(Reuters) – Kentucky Derby winner Medina Spirit, who failed a drug test after this year’s race, died of a heart attack on Monday following a workout at a California racetrack, a lawyer for the horse’s trainer said.
Medina Spirit, who stormed home under jockey John Velazquez to finish first by a half-length at the Kentucky Derby in May and give trainer Bob Baffert a record seventh win in the $3 million Run for the Roses, collapsed after a workout at Santa Anita Park.
“It is with great sadness that I am reporting Medina Spirit passed away today from a heart attack at Santa Anita following a workout,” Baffert said in a statement provided to Reuters.
“My entire barn is devastated by this news. Medina Spirit was a great champion, a member of our family who was loved by all, and we are deeply mourning his loss.
“I will always cherish the proud and personal memories of Medina Spirit and his tremendous spirit.”
Medina Spirit owner Amr Zedan of Saudi Arabia was not immediately reachable through his lawyer.
“All I can say is that he gave us the ride of our lives and brought everyone together,” Zedan said in a report on Thoroughbred Daily News.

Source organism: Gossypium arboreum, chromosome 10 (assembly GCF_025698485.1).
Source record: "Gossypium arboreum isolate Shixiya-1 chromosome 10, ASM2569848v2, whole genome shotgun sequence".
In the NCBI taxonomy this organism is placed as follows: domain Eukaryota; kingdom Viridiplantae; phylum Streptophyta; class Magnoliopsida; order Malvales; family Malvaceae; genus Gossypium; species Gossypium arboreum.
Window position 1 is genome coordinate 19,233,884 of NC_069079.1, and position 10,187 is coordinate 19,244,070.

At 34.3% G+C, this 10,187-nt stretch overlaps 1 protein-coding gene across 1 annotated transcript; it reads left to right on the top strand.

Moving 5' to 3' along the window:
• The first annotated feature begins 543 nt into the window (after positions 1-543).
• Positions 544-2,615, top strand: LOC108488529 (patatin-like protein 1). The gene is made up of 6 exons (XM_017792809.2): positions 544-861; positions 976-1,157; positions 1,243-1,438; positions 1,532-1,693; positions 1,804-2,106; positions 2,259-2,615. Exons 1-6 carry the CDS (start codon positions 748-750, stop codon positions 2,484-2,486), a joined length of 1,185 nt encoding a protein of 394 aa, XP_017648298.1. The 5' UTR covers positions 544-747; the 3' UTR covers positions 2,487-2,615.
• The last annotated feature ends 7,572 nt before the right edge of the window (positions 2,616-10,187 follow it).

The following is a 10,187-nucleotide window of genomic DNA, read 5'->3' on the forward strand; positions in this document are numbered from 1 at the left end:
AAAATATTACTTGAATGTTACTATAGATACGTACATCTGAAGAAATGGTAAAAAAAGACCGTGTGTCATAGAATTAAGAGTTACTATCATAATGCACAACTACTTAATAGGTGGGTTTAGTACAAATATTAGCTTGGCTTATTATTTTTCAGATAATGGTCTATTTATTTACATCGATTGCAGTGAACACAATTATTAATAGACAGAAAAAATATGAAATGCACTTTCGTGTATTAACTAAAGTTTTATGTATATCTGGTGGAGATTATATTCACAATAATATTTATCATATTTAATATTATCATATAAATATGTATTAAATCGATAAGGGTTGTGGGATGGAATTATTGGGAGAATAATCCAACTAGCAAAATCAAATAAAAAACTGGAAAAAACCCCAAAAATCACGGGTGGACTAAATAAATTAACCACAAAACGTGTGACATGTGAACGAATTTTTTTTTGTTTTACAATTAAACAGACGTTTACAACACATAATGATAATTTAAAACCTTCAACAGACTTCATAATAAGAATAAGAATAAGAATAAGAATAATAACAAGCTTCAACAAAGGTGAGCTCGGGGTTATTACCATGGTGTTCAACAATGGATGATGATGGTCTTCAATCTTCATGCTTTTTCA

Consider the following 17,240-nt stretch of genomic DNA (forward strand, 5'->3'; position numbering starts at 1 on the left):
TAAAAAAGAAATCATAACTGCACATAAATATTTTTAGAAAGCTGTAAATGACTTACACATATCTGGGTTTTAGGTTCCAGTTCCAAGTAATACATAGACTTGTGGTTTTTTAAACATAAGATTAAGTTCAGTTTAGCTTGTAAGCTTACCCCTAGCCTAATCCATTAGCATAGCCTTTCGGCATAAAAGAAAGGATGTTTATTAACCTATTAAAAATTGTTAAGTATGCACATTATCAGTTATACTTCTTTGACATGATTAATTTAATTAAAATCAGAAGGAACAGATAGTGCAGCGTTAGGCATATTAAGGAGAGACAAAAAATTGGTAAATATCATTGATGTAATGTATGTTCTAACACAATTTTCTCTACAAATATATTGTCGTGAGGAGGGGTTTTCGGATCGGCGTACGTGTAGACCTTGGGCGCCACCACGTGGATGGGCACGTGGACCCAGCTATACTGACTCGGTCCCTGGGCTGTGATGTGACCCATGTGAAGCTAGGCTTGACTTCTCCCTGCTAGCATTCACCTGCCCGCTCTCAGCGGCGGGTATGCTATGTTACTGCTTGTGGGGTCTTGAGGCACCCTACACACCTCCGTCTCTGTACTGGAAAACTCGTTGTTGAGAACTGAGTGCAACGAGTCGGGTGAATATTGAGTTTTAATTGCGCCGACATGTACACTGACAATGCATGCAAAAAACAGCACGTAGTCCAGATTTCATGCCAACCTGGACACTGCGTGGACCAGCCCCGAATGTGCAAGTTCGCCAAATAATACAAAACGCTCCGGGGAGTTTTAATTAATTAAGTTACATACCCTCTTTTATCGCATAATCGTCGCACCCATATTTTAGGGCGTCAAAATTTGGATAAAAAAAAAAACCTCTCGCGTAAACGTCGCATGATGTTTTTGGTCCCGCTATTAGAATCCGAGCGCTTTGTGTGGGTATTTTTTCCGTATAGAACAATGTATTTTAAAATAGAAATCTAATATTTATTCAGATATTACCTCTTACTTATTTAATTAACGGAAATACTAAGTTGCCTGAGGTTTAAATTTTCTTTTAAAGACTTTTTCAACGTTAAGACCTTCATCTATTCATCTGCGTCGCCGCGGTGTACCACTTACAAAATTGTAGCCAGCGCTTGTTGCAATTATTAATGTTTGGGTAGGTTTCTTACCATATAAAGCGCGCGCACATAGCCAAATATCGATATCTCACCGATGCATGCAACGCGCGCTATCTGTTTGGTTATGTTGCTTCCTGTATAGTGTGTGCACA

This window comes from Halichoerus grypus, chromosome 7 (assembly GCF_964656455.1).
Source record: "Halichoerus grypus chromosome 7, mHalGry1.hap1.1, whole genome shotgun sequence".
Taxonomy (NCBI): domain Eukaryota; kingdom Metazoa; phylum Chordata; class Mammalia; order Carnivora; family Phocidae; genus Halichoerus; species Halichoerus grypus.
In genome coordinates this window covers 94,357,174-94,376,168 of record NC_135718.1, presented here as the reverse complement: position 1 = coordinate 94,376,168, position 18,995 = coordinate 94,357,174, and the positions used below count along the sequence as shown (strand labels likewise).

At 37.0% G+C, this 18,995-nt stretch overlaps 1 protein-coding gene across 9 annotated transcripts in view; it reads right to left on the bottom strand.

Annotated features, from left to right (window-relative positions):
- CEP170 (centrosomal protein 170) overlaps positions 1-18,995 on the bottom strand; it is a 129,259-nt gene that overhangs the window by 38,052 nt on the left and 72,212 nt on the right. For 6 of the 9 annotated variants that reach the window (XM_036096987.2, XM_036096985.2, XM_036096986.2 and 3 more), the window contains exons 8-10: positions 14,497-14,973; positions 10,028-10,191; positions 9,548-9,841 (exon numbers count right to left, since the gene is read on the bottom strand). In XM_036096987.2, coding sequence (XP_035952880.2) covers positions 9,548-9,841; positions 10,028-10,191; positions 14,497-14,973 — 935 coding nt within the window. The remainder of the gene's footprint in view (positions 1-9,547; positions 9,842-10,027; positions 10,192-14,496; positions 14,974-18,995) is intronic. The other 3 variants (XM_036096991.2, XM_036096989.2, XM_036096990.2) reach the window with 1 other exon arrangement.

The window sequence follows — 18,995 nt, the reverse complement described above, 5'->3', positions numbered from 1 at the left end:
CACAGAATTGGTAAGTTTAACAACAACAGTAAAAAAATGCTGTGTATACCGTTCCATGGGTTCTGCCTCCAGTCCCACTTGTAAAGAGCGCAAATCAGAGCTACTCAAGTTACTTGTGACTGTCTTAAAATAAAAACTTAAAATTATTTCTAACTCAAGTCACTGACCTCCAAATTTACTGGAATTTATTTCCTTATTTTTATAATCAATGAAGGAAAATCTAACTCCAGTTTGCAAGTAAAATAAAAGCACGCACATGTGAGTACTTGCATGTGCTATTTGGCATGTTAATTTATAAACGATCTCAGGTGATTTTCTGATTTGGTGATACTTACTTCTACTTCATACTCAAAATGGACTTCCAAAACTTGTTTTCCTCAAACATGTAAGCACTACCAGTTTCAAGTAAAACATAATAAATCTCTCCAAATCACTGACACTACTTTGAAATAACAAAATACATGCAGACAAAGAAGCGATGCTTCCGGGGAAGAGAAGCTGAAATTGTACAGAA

“We are mourning this loss, Bob (Baffert), myself, our team and Johnny (Velazquez), as well. We are all very sad.”
Baffert, one of the best known trainers in the world, came under scrutiny from state horse racing regulators in recent years after some of the horses in his stables tested positive for banned substances.
Medina Spirit’s post-race sample after the Kentucky Derby showed 21 picograms of betamethasone, over the legal limit in Kentucky racing, and Baffert was suspended from racing at Churchill Downs for two years.
Despite the positive test, Medina Spirit was cleared to run in the Preakness Stakes in mid-May and finished third, but the dark bay colt was banned from the Belmont Stakes, the final leg of U.S. thoroughbred racing’s Triple Crown.
Baffert said earlier this year that Otomax, an anti-fungal ointment used to treat dermatitis, could be the source of the positive test.
An attorney for the horse’s owner said over the weekend a split sample test for Medina Spirit confirmed the presence of a prohibited substance was indeed from a topical ointment nL4N2SP02Y and not an injection.
(Reporting by Frank Pingue and Tyler Clifford; Editing by Ken Ferris)